The forint strengthened, poised for the best weekly advance among emerging-market currencies, and bond yields plunged on signs Hungary’s economy is rebounding from a recession amid a global recovery.
The currency gained as much as 0.8 percent and traded 0.3 percent stronger at 291.3 per euro by 11:07 a.m. in Budapest, the highest in more than a week. It headed for a 1.7 percent advance in the past five days, the best performance among more than 20 emerging-market peers monitored by Bloomberg. Yields on 10-year notes fell 22 basis points, or 0.22 percentage point, to 5.87 percent, the lowest level in more than a week.
Hungary’s industrial output expanded for the first time this year in April, data from the statistics office in Budapest showed today, matching its preliminary estimate. Hungary’s economic growth in 2013 may surpass the government’s 0.7 percent forecast, Prime Minister Viktor Orban said in an MR1 radio interview today. Data today may show U.S. industrial output rose 0.2 percent in May, according to a Bloomberg survey, a day after reports on retail sales and jobless claims beat estimates.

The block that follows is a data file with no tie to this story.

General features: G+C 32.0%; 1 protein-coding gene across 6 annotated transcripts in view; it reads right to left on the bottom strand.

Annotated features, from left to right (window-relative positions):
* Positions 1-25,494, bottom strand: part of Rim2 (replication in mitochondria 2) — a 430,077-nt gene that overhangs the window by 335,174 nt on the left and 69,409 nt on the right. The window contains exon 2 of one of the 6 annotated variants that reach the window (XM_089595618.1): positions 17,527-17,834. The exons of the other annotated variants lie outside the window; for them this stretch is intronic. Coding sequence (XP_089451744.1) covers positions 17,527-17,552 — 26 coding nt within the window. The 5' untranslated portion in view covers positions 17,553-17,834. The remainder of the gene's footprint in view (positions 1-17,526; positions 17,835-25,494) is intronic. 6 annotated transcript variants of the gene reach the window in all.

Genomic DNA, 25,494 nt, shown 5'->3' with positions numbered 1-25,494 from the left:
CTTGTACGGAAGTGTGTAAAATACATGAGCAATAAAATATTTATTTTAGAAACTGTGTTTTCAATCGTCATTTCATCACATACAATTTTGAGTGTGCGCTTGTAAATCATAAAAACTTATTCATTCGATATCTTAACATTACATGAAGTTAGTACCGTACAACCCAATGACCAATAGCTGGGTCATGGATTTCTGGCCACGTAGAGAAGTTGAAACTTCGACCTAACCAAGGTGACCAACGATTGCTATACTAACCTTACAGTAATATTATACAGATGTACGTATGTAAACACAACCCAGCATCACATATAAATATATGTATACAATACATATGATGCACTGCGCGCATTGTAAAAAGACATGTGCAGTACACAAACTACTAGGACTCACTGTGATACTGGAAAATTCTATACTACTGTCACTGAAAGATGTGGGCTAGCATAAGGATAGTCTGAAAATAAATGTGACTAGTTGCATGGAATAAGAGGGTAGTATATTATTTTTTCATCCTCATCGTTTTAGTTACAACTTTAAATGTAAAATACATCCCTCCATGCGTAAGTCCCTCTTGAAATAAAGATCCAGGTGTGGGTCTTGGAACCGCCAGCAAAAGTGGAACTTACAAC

“Investor sentiment mostly improved on the better-than-expected U.S. macroeconomic data,” Zoltan Arokszallasi, a Budapest-based analyst at Erste Group Bank AG, wrote in a research report today.
The forint weakened to a six-week low on June 11 and Hungary’s 10-year bond yields rose to a two-month high as concern the U.S. Federal Reserve may scale back its monthly bond purchases reduced investors appetite for riskier assets.
“Sentiment will probably remain volatile because of the uncertainties over the continued quantitative easing policy from the Fed,” Arokszallasi wrote.
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